Tunisia’s presidential vote pits professor vs. prisoner

Tunisian independent law professor Kais Saied speaks to his supporters and the media after advancing to the second round in the country's presidential elections, in Tunis. (AP/File)
Updated 29 September 2019

Tunisia’s presidential vote pits professor vs. prisoner

  • Prof. Kais Saied is refusing to hold rallies, print posters or use any of the usual marketing that drives a modern presidential campaign

NABEUL, TUNISIA: The professor refuses to campaign for president and the prisoner cannot, yet both are running for Tunisia’s highest office.

Tunisian voters sent two political outsiders into the presidential runoff, forcing a choice between an obscure conservative law professor who believes Tunisians know enough about him already and a media magnate whose face is plastered over posters nationwide, but who has been in jail for the last month on corruption allegations.

Prof. Kais Saied is refusing to hold rallies, print posters or use any of the usual marketing that drives a modern presidential campaign. He won the first round on Sept. 15, with 18 percent of the vote.

In second with 15 percent support was Nabil Karaoui, a jailed mogul who sends out Facebook missives and letters via his wife and lawyers but otherwise must reply upon supporters and his longstanding reputation as the head of a charity that hands out macaroni and other gifts to the poor — or potential voters, depending on your perspective. He denies the charges, claiming they aim to hurt him at the polls.

Those results mean that fewer than one in five who voted in the first presidential round will actually get the leader they wanted, a major test for Tunisia’s young democracy.

The North African nation on the Mediterranean Sea was the fountainhead of the 2011 Arab Spring protests, touched off by the self-immolation of a young fruit vendor. It has already elected one president, who died this summer at 92. It has also elected a Parliament, dominated by the Islamist Ennahdha party. But Ennahdha’s candidate was resoundingly defeated in the first presidential round on Sept. 15 — a message the party has acknowledged as it threw its support behind Saied.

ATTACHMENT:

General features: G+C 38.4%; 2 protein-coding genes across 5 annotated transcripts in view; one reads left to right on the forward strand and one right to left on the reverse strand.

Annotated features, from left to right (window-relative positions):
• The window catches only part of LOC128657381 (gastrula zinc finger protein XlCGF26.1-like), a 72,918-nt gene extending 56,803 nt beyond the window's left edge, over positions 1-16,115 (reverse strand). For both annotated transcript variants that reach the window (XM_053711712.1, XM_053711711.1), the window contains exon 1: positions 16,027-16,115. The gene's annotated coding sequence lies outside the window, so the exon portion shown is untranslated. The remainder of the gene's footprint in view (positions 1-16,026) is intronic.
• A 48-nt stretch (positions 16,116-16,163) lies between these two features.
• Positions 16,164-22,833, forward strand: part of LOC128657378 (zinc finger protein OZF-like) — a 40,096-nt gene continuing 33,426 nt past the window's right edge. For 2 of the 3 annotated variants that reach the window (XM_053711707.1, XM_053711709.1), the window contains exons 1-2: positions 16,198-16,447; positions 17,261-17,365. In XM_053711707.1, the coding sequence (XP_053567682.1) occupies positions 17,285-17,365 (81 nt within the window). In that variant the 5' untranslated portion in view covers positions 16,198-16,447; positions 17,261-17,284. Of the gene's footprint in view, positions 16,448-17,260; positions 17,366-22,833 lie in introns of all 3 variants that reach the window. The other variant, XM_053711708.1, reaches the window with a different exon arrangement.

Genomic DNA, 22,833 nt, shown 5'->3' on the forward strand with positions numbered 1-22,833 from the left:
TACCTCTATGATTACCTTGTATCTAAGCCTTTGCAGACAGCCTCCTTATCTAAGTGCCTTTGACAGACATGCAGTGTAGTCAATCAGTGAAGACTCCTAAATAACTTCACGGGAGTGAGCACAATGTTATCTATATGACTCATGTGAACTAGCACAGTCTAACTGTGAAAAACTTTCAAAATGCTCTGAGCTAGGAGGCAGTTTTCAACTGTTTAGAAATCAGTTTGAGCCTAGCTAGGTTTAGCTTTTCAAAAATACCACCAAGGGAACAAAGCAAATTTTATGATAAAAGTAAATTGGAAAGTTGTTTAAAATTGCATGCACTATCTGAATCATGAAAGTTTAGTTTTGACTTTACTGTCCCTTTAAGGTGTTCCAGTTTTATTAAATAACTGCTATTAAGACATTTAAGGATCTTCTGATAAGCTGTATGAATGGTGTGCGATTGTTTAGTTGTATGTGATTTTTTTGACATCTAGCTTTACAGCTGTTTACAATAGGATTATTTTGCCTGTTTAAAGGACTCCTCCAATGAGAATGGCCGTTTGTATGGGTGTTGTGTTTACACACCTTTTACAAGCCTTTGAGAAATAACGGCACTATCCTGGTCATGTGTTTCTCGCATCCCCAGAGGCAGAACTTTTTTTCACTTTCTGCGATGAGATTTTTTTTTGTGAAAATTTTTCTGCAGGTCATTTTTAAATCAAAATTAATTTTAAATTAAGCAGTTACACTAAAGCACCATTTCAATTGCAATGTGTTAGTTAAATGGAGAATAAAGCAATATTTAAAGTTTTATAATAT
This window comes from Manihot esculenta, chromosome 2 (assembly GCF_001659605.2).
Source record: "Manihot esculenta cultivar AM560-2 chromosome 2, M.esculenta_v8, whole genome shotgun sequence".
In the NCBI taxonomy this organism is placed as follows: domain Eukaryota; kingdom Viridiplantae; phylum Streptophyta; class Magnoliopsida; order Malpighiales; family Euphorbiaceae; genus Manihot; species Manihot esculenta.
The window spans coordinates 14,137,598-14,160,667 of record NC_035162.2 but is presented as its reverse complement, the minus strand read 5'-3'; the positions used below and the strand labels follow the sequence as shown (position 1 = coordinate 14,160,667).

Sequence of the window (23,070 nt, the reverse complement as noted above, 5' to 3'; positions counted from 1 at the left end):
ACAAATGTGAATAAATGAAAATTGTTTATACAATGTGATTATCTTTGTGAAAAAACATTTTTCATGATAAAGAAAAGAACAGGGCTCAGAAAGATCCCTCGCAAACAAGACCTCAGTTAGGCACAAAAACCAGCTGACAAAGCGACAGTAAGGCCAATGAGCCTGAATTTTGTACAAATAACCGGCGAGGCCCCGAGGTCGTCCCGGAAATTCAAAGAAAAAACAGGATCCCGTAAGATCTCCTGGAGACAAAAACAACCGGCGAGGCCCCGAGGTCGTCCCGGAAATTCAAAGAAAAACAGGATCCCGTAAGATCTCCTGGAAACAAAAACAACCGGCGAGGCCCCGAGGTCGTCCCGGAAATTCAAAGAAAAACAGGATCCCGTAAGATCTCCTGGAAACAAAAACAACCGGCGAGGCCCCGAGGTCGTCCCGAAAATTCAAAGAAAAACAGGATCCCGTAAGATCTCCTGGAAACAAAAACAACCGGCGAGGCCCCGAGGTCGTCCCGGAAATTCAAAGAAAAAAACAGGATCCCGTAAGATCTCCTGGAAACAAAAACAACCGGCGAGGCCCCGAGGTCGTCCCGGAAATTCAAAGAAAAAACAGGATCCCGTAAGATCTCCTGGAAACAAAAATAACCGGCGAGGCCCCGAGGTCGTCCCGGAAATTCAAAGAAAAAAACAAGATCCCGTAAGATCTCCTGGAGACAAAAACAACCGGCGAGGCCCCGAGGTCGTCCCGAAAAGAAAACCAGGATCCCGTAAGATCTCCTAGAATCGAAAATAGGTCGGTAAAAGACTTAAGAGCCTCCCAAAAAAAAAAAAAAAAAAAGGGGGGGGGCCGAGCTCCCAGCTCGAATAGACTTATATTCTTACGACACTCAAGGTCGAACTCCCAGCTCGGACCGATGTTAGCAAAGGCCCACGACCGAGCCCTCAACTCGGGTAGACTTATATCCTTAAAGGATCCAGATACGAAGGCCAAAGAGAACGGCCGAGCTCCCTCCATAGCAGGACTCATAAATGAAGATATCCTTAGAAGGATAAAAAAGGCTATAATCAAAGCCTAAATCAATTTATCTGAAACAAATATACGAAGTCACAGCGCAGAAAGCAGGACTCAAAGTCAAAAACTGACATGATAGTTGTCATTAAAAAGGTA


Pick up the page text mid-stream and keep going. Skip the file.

In the midst of the campaigning for the second tour, the authoritarian leader ousted in the 2011 protests, Zine El-Abidine Ben Ali, died last week, soon after the defeat of the candidate most saw as an emblem of nostalgia for his regime.

“Tunisia is not immune to what's happening in the rest of the world,” said Jaouher Mghirbi, head of the parliamentary list for Karaoui’s Heart of Tunisia party in Nebeul, a region outside the capital where the absent candidate fared unusually well. “This is a message from the citizens that they did not trust the system. We have to analyze it, because the survival of democracy depends upon it.”

Saied, who speaks an almost mono-tonal classical Arabic in public rather than the Tunisian dialect of every other candidate, does not seem to see it in such stark terms. Known as a methodical scholar of constitutional law, he lacks political party, personal charisma and social media presence. He refused to acknowledge that he even has an opponent and does not campaign, but he has the support of legions of young Tunisians who spread their enthusiasm on Twitter and their elders who project on him their hopes for the future.

What he offers — in addition to his reputation as a leading conservative intellectual — is a blank slate.

“We will be the enemy of no one, we will be the enemy of nothing. What is most important is the next stage, a stage of construction, or reconstruction of the country,” he said after the first-round results.

In the city of Ben Gardane, the economy all but died after the 2011 protests in Tunisia and the subsequent uprising in nearby Libya degenerated into a free-for-all among warring militias. The town’s roads are pitted, dusty, and lined with empty storefronts. Khalifa Mars, an unemployed 56-year-old, said he voted for Saied.

“I think he will give more to our country to develop it and especially to develop the economy,” he told The Associated Press. “We live in the city of Ben Gardane, a forgotten city, a city that has no source of jobs, no industry, an almost Saharan city, next to the sea, but no industry.”

Tunisia’s election commission has set Oct. 13 for the presidential runoff. Karaoui’s next court date is Oct. 2 at the earliest, giving him at best 11 days to campaign. Election authorities have said he can debate Saied via a live feed from his cell, if necessary.